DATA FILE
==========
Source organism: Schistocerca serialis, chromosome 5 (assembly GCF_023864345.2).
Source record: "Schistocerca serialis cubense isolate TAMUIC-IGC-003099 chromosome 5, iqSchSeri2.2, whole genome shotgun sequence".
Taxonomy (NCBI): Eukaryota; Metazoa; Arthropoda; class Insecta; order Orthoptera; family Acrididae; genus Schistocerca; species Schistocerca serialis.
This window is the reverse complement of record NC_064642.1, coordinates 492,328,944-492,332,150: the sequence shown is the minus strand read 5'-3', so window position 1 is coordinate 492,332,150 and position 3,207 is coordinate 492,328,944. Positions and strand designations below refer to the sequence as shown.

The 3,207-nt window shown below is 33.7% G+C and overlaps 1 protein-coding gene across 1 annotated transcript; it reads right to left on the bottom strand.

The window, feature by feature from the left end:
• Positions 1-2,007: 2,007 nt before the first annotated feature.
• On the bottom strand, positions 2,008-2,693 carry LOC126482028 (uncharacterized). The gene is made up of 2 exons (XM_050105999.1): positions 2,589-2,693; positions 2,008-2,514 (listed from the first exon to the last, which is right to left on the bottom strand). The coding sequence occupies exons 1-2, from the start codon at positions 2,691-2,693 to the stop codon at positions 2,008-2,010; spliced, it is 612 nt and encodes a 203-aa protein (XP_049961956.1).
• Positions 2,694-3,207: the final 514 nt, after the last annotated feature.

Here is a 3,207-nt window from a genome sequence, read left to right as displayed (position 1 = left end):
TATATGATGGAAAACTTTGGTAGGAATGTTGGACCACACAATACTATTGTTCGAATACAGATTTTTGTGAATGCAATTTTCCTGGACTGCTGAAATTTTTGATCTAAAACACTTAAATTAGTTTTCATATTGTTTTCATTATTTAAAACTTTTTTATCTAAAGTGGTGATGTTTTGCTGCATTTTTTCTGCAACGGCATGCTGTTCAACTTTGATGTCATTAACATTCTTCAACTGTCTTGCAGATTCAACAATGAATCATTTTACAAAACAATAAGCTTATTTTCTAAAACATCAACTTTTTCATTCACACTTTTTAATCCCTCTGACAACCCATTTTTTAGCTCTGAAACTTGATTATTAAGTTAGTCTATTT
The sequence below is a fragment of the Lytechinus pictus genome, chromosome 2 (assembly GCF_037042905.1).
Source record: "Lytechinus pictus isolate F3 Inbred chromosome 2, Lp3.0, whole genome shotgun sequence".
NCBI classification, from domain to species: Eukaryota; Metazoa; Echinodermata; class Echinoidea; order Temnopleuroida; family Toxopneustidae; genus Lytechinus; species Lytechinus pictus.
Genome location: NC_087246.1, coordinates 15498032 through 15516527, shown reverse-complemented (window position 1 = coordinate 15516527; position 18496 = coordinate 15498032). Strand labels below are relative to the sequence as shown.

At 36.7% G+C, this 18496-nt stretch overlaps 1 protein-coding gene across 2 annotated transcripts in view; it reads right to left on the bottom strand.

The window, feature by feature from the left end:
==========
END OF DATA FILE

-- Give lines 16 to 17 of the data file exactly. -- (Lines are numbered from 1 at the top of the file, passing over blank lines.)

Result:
At 36.7% G+C, this 18496-nt stretch overlaps 1 protein-coding gene across 2 annotated transcripts in view; it reads right to left on the bottom strand.

The window, feature by feature from the left end: